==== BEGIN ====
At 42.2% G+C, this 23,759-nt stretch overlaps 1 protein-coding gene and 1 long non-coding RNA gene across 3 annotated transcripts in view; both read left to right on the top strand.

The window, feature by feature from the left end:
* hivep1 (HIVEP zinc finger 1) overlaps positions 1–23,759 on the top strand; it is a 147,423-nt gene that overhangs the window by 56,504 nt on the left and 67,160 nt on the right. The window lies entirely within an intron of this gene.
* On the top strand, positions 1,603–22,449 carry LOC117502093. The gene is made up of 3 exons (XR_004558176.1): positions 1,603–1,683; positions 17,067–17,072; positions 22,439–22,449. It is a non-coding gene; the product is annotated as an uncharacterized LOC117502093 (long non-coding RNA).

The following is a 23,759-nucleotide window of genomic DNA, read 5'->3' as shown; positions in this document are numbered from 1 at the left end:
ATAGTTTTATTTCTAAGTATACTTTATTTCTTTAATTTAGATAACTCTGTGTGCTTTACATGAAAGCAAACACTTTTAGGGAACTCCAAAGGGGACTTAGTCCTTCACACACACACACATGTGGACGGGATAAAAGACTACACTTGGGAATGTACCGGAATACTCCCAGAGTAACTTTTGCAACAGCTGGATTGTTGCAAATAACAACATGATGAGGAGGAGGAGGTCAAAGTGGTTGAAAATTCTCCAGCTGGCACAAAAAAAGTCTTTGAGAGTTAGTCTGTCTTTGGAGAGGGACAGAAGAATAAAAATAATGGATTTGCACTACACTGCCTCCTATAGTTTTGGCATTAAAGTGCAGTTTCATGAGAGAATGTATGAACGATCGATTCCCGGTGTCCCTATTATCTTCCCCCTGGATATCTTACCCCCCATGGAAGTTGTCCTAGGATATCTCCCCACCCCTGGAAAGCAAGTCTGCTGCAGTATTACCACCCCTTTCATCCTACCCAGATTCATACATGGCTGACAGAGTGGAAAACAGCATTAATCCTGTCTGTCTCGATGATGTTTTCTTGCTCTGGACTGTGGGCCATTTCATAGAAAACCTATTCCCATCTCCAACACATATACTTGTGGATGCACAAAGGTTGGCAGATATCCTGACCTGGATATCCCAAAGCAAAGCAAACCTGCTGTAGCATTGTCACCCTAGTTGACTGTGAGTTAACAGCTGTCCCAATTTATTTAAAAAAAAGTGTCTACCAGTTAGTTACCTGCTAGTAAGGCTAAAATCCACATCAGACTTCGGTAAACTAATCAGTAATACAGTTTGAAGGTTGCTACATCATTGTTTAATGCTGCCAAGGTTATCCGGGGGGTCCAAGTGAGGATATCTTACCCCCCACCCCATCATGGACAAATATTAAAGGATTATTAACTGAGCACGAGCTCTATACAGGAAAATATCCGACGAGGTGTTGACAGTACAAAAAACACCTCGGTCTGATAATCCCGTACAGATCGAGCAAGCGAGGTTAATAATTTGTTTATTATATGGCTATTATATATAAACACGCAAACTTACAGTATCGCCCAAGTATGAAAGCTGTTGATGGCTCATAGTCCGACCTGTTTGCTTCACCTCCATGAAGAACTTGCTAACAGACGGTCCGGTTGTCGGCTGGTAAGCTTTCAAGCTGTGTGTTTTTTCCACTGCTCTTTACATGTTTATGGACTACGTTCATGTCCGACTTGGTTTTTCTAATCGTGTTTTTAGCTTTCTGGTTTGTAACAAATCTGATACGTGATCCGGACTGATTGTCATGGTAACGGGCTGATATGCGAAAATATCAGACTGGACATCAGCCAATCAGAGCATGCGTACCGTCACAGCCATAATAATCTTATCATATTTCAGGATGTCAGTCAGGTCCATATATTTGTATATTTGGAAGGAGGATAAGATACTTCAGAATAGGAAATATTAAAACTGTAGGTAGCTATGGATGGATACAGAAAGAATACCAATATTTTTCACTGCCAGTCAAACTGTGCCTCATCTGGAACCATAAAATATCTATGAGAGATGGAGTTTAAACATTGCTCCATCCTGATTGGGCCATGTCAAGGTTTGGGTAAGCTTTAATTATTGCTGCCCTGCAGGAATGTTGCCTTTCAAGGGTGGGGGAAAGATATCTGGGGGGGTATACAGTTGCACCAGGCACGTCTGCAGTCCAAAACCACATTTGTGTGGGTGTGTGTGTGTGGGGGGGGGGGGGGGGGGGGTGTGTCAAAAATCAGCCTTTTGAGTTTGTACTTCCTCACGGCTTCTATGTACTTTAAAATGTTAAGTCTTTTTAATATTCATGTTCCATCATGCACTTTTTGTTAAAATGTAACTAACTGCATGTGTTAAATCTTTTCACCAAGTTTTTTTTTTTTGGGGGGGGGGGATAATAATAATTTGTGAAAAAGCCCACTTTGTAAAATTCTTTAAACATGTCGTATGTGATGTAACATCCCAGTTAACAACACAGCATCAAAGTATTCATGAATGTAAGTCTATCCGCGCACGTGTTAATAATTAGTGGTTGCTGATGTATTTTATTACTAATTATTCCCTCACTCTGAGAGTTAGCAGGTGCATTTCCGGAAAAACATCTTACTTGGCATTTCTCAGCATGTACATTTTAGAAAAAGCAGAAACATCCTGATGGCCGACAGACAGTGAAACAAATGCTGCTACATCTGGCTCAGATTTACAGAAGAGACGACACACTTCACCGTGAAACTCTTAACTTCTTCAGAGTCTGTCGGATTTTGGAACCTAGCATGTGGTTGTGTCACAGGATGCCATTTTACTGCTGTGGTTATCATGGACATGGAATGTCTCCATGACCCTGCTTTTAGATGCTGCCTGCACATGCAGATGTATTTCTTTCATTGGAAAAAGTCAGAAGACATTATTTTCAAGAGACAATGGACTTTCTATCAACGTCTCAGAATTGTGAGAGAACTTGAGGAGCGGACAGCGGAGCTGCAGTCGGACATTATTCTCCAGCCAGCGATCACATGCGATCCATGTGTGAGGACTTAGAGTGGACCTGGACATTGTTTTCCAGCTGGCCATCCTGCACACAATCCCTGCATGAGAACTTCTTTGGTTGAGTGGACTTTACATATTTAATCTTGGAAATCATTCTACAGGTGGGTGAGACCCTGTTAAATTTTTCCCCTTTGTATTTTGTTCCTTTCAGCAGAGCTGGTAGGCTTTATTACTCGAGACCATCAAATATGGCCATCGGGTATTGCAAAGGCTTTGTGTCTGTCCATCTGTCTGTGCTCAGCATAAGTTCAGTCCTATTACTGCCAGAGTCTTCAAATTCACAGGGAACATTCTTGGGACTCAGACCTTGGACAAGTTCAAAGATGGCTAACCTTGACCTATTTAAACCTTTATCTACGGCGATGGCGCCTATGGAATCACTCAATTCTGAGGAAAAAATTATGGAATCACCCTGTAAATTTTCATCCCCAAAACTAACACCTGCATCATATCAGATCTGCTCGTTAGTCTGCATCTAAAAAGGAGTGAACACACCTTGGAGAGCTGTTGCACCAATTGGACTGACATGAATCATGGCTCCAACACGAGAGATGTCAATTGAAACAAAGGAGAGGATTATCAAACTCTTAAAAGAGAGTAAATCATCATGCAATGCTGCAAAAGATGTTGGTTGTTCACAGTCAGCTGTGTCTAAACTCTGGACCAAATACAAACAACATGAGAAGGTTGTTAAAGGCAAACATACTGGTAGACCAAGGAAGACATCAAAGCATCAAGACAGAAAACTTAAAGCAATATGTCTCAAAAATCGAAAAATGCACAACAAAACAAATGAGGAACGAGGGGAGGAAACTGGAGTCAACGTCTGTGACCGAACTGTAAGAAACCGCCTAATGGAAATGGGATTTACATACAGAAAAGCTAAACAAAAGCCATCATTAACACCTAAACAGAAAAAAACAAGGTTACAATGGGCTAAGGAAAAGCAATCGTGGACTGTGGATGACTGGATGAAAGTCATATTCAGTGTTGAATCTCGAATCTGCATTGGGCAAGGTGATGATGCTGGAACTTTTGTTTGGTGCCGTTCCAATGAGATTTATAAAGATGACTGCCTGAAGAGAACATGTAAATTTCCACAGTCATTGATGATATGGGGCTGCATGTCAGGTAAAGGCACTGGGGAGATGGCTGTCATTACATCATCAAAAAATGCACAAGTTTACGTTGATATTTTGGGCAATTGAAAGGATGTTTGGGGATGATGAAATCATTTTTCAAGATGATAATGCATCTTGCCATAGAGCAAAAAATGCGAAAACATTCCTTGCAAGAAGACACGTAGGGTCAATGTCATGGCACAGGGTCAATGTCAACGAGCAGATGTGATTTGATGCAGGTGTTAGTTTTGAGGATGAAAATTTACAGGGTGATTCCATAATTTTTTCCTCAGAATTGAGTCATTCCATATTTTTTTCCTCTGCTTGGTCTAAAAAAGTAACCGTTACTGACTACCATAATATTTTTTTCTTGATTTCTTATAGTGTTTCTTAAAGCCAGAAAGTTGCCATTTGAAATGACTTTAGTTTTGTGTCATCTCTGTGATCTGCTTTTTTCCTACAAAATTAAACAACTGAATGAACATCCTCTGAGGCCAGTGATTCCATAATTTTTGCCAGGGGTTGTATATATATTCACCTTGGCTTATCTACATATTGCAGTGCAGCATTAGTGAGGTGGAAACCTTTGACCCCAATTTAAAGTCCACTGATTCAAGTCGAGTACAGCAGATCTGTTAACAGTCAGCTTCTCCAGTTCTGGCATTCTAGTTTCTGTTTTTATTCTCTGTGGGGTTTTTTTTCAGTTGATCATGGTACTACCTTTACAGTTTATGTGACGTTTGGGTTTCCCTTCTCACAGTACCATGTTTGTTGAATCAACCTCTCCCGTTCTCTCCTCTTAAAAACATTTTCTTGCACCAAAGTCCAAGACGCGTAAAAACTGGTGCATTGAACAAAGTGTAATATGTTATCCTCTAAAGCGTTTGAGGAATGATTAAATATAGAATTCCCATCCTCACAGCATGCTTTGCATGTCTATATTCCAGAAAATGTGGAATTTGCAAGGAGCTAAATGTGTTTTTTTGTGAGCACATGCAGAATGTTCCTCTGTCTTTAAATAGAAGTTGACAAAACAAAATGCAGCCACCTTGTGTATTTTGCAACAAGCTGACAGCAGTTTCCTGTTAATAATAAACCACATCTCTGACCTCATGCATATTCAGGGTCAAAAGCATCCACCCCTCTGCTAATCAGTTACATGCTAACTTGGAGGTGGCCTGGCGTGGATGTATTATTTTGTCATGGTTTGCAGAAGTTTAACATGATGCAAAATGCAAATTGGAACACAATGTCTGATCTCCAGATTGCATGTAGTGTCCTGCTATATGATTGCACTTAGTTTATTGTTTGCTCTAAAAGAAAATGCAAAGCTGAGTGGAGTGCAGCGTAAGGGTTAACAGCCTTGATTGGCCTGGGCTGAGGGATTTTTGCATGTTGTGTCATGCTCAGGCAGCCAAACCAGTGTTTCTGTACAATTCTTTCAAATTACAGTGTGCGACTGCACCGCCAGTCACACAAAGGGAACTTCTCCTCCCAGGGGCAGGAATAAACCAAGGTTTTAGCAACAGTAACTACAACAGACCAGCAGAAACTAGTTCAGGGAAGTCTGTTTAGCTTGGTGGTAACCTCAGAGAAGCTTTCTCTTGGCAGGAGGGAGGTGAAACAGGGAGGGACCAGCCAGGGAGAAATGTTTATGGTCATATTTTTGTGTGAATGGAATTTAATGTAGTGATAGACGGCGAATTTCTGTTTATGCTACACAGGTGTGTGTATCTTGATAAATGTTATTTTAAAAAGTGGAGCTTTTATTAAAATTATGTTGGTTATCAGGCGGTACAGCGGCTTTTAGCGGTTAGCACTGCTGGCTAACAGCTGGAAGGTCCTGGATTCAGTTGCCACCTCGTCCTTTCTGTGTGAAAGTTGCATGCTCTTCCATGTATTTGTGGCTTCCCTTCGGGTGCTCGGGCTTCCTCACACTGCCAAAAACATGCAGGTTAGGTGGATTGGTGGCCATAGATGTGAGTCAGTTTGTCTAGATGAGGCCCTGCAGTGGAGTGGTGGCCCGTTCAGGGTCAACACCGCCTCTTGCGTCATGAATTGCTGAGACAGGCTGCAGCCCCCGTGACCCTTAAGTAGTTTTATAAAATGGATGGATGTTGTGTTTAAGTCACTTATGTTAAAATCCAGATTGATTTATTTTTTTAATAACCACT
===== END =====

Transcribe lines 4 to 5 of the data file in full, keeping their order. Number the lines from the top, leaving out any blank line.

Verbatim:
* On the top strand, positions 1,603–22,449 carry LOC117502093. The gene is made up of 3 exons (XR_004558176.1): positions 1,603–1,683; positions 17,067–17,072; positions 22,439–22,449. It is a non-coding gene; the product is annotated as an uncharacterized LOC117502093 (long non-coding RNA).

The following is a 23,759-nucleotide window of genomic DNA, read 5'->3' as shown; positions in this document are numbered from 1 at the left end: